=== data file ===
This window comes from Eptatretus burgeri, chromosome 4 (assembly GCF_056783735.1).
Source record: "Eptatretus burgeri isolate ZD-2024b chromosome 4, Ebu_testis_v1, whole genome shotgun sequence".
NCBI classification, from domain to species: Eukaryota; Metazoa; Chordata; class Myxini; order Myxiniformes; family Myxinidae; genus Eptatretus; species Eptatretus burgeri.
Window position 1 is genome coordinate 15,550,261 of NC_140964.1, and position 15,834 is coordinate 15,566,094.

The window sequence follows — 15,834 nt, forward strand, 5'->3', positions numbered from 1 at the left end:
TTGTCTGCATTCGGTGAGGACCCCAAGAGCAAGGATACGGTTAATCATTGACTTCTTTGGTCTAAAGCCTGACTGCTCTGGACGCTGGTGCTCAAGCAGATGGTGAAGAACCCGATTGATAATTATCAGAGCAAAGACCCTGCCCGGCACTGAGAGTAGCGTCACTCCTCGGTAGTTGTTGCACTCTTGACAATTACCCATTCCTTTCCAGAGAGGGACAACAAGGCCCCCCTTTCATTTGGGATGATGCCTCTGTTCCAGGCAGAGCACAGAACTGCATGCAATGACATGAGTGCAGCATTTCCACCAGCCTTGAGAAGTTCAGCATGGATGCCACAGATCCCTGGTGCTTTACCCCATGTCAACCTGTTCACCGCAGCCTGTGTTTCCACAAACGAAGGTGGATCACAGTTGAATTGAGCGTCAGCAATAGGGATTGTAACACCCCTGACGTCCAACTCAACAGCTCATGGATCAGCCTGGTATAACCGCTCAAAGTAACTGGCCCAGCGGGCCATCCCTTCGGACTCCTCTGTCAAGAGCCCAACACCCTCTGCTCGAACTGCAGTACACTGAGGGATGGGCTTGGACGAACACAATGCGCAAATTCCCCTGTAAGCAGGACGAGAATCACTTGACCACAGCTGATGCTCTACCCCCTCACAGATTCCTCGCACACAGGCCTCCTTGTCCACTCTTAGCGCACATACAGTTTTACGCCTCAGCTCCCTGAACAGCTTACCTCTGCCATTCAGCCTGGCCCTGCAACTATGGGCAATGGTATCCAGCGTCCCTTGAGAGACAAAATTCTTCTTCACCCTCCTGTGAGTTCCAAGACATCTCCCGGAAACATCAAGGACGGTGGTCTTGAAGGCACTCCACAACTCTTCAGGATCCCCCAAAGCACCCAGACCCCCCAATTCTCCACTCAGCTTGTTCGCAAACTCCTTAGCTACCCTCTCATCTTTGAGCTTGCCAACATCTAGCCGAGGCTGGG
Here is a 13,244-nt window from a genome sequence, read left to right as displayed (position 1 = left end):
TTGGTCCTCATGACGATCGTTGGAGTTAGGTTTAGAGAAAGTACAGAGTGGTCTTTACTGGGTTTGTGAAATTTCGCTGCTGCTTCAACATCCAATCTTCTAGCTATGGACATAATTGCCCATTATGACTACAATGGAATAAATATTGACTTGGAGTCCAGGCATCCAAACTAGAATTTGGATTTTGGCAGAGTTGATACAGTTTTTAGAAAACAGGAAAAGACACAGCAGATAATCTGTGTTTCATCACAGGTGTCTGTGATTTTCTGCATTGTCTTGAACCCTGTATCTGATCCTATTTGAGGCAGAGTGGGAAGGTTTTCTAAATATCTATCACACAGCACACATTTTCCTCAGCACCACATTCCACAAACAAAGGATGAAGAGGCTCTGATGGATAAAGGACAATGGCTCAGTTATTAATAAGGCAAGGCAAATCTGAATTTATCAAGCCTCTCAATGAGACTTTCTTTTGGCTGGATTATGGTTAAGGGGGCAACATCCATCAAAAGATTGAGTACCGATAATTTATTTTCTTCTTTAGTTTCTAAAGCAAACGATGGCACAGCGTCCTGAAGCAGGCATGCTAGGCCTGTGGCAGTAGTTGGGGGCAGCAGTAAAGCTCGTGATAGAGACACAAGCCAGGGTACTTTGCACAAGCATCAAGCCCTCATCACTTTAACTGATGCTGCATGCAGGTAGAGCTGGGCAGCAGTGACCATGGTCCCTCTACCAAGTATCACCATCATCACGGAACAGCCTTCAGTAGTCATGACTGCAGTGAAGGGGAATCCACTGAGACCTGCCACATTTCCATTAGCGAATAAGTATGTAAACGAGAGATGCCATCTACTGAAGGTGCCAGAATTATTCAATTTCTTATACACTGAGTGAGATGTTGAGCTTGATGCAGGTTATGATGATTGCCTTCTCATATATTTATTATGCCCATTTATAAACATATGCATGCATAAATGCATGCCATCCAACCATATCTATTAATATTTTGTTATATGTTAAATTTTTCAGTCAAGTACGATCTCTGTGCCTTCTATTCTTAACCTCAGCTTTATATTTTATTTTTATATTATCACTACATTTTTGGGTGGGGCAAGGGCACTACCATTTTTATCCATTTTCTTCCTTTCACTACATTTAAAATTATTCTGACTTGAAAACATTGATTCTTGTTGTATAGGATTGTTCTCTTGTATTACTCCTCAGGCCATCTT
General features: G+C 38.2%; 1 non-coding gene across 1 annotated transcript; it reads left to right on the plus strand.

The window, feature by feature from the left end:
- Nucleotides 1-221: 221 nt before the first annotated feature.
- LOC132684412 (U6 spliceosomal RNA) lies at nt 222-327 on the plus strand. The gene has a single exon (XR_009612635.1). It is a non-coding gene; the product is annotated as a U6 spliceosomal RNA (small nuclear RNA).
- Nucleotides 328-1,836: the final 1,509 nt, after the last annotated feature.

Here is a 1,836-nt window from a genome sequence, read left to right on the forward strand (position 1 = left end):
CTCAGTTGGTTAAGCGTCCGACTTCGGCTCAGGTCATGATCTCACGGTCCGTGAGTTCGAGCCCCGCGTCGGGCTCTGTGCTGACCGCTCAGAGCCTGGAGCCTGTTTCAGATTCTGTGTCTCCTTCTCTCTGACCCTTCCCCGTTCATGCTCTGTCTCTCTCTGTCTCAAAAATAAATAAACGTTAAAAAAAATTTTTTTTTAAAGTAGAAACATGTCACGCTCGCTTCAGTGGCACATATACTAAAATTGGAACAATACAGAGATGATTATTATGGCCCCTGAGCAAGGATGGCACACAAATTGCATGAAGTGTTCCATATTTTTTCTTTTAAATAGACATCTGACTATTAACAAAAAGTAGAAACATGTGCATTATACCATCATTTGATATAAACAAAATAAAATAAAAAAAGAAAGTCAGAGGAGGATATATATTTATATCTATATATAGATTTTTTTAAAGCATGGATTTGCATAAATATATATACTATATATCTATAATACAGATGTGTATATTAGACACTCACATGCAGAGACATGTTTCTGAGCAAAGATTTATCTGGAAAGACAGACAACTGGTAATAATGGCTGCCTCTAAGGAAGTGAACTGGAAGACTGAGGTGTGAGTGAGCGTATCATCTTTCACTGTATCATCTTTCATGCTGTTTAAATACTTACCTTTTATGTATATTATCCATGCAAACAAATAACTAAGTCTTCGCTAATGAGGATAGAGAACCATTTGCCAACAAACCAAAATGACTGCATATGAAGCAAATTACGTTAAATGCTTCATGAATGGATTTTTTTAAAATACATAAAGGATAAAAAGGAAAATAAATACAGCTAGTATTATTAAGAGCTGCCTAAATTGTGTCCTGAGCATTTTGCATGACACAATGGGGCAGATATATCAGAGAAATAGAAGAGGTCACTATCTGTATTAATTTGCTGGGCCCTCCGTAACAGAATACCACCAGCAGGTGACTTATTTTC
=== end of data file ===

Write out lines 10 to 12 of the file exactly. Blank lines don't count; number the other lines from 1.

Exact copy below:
The window, feature by feature from the left end:
- Nucleotides 1-221: 221 nt before the first annotated feature.
- LOC132684412 (U6 spliceosomal RNA) lies at nt 222-327 on the plus strand. The gene has a single exon (XR_009612635.1). It is a non-coding gene; the product is annotated as a U6 spliceosomal RNA (small nuclear RNA).